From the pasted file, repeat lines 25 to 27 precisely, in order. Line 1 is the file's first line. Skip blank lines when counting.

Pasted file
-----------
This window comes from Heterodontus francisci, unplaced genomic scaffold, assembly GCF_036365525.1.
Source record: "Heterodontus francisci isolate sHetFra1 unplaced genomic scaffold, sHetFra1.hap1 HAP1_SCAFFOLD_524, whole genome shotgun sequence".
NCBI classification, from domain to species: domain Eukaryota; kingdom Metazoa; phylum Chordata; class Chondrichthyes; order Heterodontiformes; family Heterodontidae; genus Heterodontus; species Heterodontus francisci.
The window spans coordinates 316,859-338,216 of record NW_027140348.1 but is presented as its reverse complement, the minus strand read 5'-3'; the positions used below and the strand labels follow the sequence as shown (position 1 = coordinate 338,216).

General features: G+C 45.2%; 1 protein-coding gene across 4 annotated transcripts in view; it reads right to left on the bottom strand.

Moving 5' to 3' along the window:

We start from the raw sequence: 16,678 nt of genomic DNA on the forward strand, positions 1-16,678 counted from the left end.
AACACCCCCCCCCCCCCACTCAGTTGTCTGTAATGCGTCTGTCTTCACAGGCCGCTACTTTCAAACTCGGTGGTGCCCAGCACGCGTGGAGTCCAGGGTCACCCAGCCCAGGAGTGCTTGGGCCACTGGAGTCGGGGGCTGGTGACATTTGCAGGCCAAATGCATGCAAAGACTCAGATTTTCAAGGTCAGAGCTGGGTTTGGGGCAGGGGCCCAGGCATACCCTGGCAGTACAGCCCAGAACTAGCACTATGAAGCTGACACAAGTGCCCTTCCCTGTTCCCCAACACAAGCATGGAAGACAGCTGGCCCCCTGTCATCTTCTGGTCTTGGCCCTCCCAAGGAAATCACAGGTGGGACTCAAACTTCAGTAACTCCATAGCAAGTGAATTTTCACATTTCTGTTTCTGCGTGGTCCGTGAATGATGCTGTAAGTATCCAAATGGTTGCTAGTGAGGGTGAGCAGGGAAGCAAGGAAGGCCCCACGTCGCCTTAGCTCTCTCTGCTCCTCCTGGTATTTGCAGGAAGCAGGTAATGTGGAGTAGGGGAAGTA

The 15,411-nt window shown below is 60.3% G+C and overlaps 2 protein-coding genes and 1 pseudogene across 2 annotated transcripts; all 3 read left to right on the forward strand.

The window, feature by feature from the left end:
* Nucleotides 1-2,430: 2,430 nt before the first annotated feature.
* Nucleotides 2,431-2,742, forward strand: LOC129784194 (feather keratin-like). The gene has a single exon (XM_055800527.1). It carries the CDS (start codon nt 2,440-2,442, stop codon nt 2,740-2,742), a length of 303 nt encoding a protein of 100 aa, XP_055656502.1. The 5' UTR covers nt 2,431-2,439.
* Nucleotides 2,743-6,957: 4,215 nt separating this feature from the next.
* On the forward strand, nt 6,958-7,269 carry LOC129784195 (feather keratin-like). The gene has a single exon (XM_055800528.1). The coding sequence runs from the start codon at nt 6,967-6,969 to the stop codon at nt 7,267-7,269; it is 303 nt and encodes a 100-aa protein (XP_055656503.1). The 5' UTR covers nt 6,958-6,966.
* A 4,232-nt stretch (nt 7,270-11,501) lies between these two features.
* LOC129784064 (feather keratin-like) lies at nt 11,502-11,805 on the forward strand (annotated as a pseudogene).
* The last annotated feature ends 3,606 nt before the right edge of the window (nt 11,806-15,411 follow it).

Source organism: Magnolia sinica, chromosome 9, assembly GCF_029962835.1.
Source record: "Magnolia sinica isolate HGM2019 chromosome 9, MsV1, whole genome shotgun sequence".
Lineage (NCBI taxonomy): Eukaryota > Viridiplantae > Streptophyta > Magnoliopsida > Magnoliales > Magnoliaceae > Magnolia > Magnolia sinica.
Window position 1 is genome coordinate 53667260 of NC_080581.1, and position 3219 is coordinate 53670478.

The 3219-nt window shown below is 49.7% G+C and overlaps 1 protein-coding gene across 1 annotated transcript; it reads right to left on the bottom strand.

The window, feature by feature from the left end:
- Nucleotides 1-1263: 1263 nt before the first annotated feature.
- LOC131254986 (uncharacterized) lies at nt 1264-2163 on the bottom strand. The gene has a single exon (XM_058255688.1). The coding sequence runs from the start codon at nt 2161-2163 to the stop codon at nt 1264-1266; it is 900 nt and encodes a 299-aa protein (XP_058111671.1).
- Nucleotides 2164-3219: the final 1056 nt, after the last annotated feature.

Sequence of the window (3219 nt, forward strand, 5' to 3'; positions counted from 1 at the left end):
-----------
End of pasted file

- LOC131254986 (uncharacterized) lies at nt 1264-2163 on the bottom strand. The gene has a single exon (XM_058255688.1). The coding sequence runs from the start codon at nt 2161-2163 to the stop codon at nt 1264-1266; it is 900 nt and encodes a 299-aa protein (XP_058111671.1).
- Nucleotides 2164-3219: the final 1056 nt, after the last annotated feature.

Sequence of the window (3219 nt, forward strand, 5' to 3'; positions counted from 1 at the left end):